Dedicated Freight Corridors

By BYJU'S Exam Prep

Updated on: September 13th, 2023

Dedicated Freight Corridor means those railway routes that are being constructed for the purpose of freight traffic. It consists of many freight loading terminals but no passenger railway stations or terminals. Dedicated Freight Corridors are meant for only freight trains as they run over them and stopping only at the designated freight loading or unloading terminals. In other words, no passenger train is supported to run on these Corridors.

There are two types of trains including those carrying passengers and other one carries material known as Freight trains. Indian Railways are a bit complex in terms of the passenger business. As per Railway Minister, Piyush Goyal, the complexity of the passenger businesses can be gauged from the fact that on daily basis, more than 2.3 crore passengers are carried on the railway network between roughly 8500 Railway stations. The freight side is similarly very complex with daily over 30 lakh ton of freight being transported making it the 4th largest carrier of freight globally. Coal alone accounts for a bulk of originating tonnage of freight side with more than 90% of coal being moved in the country through India’s railway network. There are lots of things which can be transported from one place to another through the railway routes only. One of its examples can be considered as coal.

Issues with Current Railway Freight Transportation

  • It can be seen that the Indian Railway routes carry mixed traffic. In other words, it means that various types of freight and passenger trains run on the same railway track with different speeds.
  • There are various types of Passenger trains that run at higher top-speeds from 90kmph to 160 kmph.
  • But the speed of freight trains is low as 70kmph-90kmph.
  • The fact can’t be denied that the priority is always given to the higher speed train and slower one is forced to make an unscheduled stop so that it can give a pass to the faster one.
  • This eventually increases the unscheduled stoppages of slower trains so as to give a pass to the faster train.
  • Such kinds of stoppages of slower trains drastically reduce the sectional capacity of the route in terms of the number of trains that can be run over it per day.
  • The efficiency is further reduced.
  • The average speed of Freight train is 30-40 kmph and the Average speed of the Passenger train is 60-70 kmph.
  • All these factors enhance the operational cost.
  • Passenger traffic is more in Indian Railways which either directly or indirectly affects the speed of Freight trains as they are stationary for a longer time than they are running.
  • Due to the increase in the Operational cost of Freight trains, the competitiveness of India Railways is eroded.
  • No timetable is there for the freight trains and hence, there lies no guarantee about when a freight train will be able to reach its destination.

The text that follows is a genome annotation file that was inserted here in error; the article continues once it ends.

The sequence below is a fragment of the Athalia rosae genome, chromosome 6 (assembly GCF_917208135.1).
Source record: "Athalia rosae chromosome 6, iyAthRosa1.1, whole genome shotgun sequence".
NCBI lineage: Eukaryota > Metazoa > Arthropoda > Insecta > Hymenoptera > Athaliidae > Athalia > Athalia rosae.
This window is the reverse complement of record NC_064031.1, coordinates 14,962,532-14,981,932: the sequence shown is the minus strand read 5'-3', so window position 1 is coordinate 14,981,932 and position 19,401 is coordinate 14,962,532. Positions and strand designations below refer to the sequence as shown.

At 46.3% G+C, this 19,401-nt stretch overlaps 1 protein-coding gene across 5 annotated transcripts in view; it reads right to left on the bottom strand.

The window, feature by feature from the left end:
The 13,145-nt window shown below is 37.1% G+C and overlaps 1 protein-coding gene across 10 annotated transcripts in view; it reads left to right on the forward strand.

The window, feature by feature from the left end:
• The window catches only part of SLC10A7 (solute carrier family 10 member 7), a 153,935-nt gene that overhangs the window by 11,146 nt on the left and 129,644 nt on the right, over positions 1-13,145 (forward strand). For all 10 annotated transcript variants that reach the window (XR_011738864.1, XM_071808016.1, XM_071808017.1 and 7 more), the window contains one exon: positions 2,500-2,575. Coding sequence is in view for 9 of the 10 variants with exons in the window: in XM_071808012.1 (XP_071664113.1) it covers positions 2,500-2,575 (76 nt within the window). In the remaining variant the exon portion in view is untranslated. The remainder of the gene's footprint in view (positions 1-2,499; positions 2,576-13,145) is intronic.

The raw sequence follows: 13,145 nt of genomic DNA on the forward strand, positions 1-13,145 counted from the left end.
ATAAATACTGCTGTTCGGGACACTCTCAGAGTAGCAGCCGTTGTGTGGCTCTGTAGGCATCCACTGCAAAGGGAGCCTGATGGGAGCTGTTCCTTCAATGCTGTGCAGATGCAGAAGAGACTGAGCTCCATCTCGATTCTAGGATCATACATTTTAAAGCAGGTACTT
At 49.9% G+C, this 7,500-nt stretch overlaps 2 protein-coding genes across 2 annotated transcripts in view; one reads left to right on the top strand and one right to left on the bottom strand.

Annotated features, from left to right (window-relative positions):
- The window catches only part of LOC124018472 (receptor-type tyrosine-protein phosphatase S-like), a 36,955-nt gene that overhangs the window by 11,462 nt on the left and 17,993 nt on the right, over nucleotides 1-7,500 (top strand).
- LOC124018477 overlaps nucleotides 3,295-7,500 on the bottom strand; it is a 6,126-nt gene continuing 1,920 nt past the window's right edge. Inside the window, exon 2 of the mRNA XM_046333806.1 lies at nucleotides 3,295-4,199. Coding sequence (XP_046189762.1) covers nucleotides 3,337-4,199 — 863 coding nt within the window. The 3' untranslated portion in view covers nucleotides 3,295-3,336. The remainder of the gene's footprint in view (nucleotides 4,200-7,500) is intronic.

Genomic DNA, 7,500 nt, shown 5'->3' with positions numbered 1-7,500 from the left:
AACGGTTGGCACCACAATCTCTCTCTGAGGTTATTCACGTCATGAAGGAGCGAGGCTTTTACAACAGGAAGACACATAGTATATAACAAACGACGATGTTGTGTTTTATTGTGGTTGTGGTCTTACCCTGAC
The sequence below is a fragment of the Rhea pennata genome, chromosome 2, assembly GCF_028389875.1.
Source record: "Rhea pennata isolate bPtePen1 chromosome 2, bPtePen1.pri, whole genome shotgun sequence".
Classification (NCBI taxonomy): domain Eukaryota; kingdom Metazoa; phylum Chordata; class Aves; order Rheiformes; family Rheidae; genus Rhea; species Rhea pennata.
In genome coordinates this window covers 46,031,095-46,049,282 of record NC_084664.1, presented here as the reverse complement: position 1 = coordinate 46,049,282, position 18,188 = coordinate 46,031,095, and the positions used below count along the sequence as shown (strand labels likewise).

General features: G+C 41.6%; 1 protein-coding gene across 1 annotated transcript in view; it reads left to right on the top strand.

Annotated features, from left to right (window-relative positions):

Aim of DFC

  • To create additional railway infrastructure to carry unfulfilled demand and to cater to future demand.
  • Segregation and specialized management of Freight traffic on DFC and Passenger traffic on Conventional track.
  • Running Freight trains as per a definite time table with a guaranteed delivery schedule.
  • Enabling higher freight of speed trains thereby, enabling higher productivity and lower cost of transportation.
  • Use of latest and cost-effective practices in train operation and maintenance, with optimum use of state of art technologies.
  • Increase the share of rail traffic by offering customised logistic services to different industries and markets.
  • Freight Corridors will connect rural economy to Indian economy in a cheap, fast and synergistic manner, we need good transport systems to complement digitally local markets connected to e-NAM Agricultural Markets.
  • Dedicated Freight Corridors are meant for cheap and fast long- haul rail freight connectivity of inland areas of India to see ports via the industrial corridors envisaged to be built on both its sides.
  • Rural roads network is being made the focus to develop the rural economy and is linked to Natural Highway Grid via Bharatmata Project.
  • Linking the farms via Bharatmata and Direct Freight Corridor freight service to Sagarmala ports will allow cheap and fast exports and higher earning for the farmers.

Need of DFC’s in India

  • So as to increase the inter-operability, we need to construct new routes in the form of corridors.
  • Due to the high level of saturation on the Eastern and Western Corridors, congestion and disruptions in the timely delivery of raw materials along with the intermediate inputs in the supply chains can be witnessed.
  • Railways are losing the modal share in freight traffic from four-fifths in 1950-1951 to one third now due to the saturation in railways along with the existence of other modes especially roads.
  • A special purpose vehicle called the dedicated Freight Corridor Cooperation of India Limited (DFCC) was incorporated on 30-08-2006 as a company under the Ministry of Railway for construction for the purpose of operation and maintenance of the DFC in India.

Five Freight Corridors by Indian Railways

  • Indian Railways DFC Project involves constructing five Freight Corridors across the country, out of which, first two freight Corridors includes Eastern Freight Corridor from Ludhiana to Delhi covering a distance of 1856 kms and Western Freight Corridor from Delhi to Jawaharlal Nehru Port covering a distance of 1504 kms.
  • Both are built at a cost of 81,000 crores.
  • Three New Corridors are as:
    • 2328 Kms long East-West Corridor between Kolkata and Mumbai.
    • 2327 Kms long North-South Corridor between Delhi and Chennai.
    • 1114 Kms long East Coast Corridor between Kharagpur and Vijaywada.
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